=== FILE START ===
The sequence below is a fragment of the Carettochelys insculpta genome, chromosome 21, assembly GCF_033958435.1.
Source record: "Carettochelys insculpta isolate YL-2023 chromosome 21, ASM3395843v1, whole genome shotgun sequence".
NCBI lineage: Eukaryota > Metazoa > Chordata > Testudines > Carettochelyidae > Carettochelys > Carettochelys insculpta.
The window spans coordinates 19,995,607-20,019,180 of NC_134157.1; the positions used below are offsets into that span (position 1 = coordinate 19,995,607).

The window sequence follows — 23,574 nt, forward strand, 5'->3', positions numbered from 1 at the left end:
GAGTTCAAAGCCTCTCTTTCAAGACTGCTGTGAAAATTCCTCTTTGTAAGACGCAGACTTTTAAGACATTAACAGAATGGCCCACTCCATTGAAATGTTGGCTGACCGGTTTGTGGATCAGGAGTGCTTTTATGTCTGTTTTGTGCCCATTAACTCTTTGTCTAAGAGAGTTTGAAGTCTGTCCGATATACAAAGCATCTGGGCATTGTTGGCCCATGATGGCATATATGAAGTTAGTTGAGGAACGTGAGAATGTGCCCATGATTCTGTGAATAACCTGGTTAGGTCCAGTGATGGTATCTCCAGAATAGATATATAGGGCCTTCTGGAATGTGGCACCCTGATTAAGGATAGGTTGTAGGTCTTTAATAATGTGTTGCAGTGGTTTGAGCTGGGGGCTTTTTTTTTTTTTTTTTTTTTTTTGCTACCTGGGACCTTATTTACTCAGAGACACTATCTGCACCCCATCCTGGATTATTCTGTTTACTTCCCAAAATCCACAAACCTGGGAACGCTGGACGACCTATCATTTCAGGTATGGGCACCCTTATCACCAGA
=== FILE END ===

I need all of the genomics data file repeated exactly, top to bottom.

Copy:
The sequence below is a fragment of the Carettochelys insculpta genome, chromosome 21, assembly GCF_033958435.1.
Source record: "Carettochelys insculpta isolate YL-2023 chromosome 21, ASM3395843v1, whole genome shotgun sequence".
NCBI lineage: Eukaryota > Metazoa > Chordata > Testudines > Carettochelyidae > Carettochelys > Carettochelys insculpta.
The window spans coordinates 19,995,607-20,019,180 of NC_134157.1; the positions used below are offsets into that span (position 1 = coordinate 19,995,607).

The window sequence follows — 23,574 nt, forward strand, 5'->3', positions numbered from 1 at the left end:
GAGTTCAAAGCCTCTCTTTCAAGACTGCTGTGAAAATTCCTCTTTGTAAGACGCAGACTTTTAAGACATTAACAGAATGGCCCACTCCATTGAAATGTTGGCTGACCGGTTTGTGGATCAGGAGTGCTTTTATGTCTGTTTTGTGCCCATTAACTCTTTGTCTAAGAGAGTTTGAAGTCTGTCCGATATACAAAGCATCTGGGCATTGTTGGCCCATGATGGCATATATGAAGTTAGTTGAGGAACGTGAGAATGTGCCCATGATTCTGTGAATAACCTGGTTAGGTCCAGTGATGGTATCTCCAGAATAGATATATAGGGCCTTCTGGAATGTGGCACCCTGATTAAGGATAGGTTGTAGGTCTTTAATAATGTGTTGCAGTGGTTTGAGCTGGGGGCTTTTTTTTTTTTTTTTTTTTTTTTGCTACCTGGGACCTTATTTACTCAGAGACACTATCTGCACCCCATCCTGGATTATTCTGTTTACTTCCCAAAATCCACAAACCTGGGAACGCTGGACGACCTATCATTTCAGGTATGGGCACCCTTATCACCAGA